To avoid the bias inherent in using the same data to test the predictive accuracy of the model, the jackknifing method was applied to the data. To account for the prevalence of schizophrenia in the general population (i.e., prior probability), Bayes’s theorem was applied to the model (42). The logistic regression was carried out in a step-forward fashion. All analyses were done by using PROC FREQ, PROC MEANS, PROC T-TEST, and PROC LOGISTIC from the SAS package.
As a group, the individuals destined to develop schizophrenia (N=509) obtained statistically significant lower (worse) scores on all measures than matched nonpatients (N=9,215) and the entire population (all p values were lower than 0.0001).
The differences between patients and their respective nonpatients are presented in t1. This table specifies the percentages of patients who performed below the normal range relative to their comparison group (i.e., a comparison to the poorest performance of a healthy individual of the same age attending the same high school) on each measure. As shown, a high proportion of the patients performed below the range of their nonpatient peers. This was most pronounced in social functioning, where 23.2% of the patients performed below the range of their nonpatient classmates and 29.1% performed at the lowest normal range. Thus, 52.3% of the patients had a social functioning score that was equal to or lower than that of their matched nonpatients. This analysis illustrates the power of comparing patients to matched subjects from the same school.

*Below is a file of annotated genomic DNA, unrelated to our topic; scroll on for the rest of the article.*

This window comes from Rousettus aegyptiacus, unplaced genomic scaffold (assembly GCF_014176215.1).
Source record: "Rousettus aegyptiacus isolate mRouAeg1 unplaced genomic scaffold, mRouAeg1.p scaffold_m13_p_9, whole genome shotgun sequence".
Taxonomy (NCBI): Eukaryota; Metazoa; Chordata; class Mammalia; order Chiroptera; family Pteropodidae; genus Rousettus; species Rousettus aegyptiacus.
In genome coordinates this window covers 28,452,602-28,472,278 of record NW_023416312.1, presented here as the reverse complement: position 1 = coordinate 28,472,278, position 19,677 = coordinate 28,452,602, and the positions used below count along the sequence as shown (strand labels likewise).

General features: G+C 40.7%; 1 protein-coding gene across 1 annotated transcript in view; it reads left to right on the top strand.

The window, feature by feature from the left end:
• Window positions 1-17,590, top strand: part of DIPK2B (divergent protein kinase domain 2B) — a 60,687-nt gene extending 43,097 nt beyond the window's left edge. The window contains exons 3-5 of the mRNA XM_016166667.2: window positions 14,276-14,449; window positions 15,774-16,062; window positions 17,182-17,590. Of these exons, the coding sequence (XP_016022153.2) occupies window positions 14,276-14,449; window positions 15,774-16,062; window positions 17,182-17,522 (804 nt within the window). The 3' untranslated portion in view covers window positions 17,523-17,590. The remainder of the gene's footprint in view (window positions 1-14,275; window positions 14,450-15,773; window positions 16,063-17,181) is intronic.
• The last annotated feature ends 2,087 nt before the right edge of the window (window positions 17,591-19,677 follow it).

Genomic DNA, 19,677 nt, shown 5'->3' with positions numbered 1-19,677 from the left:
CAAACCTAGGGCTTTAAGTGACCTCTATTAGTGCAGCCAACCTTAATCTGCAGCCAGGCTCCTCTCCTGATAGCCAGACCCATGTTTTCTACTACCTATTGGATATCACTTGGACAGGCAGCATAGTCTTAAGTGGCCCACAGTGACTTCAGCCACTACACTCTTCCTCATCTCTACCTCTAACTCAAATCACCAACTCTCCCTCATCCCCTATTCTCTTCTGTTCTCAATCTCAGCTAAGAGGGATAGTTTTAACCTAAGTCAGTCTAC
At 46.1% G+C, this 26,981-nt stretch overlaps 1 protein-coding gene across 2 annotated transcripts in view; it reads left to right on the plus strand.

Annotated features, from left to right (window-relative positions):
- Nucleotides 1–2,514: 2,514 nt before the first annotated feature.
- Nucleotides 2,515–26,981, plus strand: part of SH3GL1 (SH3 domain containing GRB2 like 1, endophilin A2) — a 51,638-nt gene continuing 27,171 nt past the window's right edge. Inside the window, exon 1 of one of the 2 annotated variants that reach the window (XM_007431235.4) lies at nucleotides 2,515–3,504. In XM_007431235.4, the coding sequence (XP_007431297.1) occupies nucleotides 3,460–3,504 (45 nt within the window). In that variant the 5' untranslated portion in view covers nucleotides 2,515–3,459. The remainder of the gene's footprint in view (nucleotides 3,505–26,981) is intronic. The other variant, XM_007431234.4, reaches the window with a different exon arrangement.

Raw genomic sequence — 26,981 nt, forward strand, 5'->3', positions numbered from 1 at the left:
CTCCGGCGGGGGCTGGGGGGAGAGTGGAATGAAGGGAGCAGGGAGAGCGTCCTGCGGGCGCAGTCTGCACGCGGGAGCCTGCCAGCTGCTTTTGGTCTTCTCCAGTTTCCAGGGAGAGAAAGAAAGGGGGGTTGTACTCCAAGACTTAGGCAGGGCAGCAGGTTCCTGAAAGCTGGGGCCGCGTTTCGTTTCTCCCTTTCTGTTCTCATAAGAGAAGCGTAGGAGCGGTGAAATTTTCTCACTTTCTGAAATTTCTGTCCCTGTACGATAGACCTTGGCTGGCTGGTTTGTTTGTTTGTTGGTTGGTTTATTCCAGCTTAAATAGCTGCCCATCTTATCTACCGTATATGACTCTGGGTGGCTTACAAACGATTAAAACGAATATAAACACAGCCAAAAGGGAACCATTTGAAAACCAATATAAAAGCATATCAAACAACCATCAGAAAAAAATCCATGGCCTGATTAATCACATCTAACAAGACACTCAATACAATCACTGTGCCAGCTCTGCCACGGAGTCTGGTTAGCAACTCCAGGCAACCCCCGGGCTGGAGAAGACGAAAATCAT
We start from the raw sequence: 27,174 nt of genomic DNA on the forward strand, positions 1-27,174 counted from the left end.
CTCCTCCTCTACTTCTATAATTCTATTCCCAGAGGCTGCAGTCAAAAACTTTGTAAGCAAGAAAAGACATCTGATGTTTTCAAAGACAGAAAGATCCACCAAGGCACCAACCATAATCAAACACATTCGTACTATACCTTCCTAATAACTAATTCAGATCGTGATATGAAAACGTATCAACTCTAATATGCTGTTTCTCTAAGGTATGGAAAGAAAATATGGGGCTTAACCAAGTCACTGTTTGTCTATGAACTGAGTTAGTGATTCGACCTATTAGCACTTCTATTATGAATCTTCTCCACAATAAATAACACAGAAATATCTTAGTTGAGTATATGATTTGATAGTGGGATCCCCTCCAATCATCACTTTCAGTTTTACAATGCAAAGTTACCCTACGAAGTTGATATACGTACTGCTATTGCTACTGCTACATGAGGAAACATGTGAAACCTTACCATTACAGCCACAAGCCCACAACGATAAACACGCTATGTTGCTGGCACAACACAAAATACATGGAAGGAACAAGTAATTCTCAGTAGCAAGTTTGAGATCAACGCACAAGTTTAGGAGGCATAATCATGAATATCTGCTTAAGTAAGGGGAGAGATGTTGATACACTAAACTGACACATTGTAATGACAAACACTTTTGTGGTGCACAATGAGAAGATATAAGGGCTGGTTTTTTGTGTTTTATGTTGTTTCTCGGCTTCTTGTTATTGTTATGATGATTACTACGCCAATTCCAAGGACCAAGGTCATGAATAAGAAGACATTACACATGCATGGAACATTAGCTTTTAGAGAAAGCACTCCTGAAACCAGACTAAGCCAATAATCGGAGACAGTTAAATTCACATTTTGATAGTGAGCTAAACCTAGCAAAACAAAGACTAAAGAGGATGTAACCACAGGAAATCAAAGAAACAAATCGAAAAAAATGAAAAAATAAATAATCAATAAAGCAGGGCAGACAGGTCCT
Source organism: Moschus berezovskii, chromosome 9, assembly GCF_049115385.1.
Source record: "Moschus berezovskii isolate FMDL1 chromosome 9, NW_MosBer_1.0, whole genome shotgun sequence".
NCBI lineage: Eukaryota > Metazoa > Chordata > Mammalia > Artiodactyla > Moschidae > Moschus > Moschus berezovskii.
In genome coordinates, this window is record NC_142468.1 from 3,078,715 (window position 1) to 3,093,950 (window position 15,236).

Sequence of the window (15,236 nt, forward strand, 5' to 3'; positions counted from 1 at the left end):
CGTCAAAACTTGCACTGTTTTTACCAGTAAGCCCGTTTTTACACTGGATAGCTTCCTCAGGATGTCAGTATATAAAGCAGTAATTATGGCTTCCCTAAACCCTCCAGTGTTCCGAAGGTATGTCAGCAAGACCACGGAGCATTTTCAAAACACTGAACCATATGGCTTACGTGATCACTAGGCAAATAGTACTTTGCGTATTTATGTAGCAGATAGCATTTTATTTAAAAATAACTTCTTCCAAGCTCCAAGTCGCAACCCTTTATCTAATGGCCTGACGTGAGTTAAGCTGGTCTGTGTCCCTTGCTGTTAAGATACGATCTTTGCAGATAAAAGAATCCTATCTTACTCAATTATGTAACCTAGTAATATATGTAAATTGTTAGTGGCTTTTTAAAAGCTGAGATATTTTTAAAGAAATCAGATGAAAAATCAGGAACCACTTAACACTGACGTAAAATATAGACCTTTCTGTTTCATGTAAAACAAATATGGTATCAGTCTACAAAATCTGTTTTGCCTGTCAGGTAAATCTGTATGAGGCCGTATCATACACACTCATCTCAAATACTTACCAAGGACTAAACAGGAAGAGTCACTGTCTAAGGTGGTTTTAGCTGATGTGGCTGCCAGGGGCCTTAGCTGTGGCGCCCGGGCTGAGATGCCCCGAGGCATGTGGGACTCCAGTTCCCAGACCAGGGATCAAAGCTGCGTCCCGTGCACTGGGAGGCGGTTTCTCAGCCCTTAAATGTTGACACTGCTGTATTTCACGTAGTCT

t2 presents a comparison of the distribution of all patients to all nonpatients. For this and subsequent analyses, the mean score of the nonpatient matched comparison subjects was used. As shown, there are large and statistically significant differences on all behavioral measures. Again, the most pronounced differences were in social functioning, where 8.3% of patients had the lowest score and 35.1% had the second-to-lowest score, whereas only 0.8% and 6.2% of nonpatients, respectively, had scores in these categories. By using, for example, the social functioning scale alone, with a cut-off point of the lowest two quintiles, one could accurately predict membership in the patient group in 43.4% of the patients (8.3% plus 35.1%) and membership in the nonpatient group in 93.0% (85.6% plus 7.4% plus 0.0%). On the measure of intellectual functioning, which was rescaled into a variable with nine categories, there was also a large and statistically significant difference between patients and nonpatients. Despite the differences, it should be noted that patients performed over the same range as nonpatients.